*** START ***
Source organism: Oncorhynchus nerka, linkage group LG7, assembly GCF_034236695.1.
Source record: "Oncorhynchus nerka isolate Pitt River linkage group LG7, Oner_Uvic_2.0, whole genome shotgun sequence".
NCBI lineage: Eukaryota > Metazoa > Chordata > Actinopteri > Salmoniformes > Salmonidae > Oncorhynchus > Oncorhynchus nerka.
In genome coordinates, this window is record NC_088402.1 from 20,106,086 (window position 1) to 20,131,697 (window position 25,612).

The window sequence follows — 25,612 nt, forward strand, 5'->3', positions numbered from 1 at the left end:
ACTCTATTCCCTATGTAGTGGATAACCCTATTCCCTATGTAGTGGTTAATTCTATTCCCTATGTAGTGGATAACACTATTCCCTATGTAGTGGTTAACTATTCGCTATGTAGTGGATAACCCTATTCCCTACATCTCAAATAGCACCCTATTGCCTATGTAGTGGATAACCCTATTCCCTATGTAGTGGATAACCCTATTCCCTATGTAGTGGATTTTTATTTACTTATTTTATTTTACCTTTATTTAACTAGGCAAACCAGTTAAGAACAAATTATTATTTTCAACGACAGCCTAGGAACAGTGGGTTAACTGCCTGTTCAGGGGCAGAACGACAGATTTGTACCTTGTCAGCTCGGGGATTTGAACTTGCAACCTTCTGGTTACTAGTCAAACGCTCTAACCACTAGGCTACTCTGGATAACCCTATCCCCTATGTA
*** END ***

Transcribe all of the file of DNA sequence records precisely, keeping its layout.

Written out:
Source organism: Oncorhynchus nerka, linkage group LG7, assembly GCF_034236695.1.
Source record: "Oncorhynchus nerka isolate Pitt River linkage group LG7, Oner_Uvic_2.0, whole genome shotgun sequence".
NCBI lineage: Eukaryota > Metazoa > Chordata > Actinopteri > Salmoniformes > Salmonidae > Oncorhynchus > Oncorhynchus nerka.
In genome coordinates, this window is record NC_088402.1 from 20,106,086 (window position 1) to 20,131,697 (window position 25,612).

The window sequence follows — 25,612 nt, forward strand, 5'->3', positions numbered from 1 at the left end:
ACTCTATTCCCTATGTAGTGGATAACCCTATTCCCTATGTAGTGGTTAATTCTATTCCCTATGTAGTGGATAACACTATTCCCTATGTAGTGGTTAACTATTCGCTATGTAGTGGATAACCCTATTCCCTACATCTCAAATAGCACCCTATTGCCTATGTAGTGGATAACCCTATTCCCTATGTAGTGGATAACCCTATTCCCTATGTAGTGGATTTTTATTTACTTATTTTATTTTACCTTTATTTAACTAGGCAAACCAGTTAAGAACAAATTATTATTTTCAACGACAGCCTAGGAACAGTGGGTTAACTGCCTGTTCAGGGGCAGAACGACAGATTTGTACCTTGTCAGCTCGGGGATTTGAACTTGCAACCTTCTGGTTACTAGTCAAACGCTCTAACCACTAGGCTACTCTGGATAACCCTATCCCCTATGTA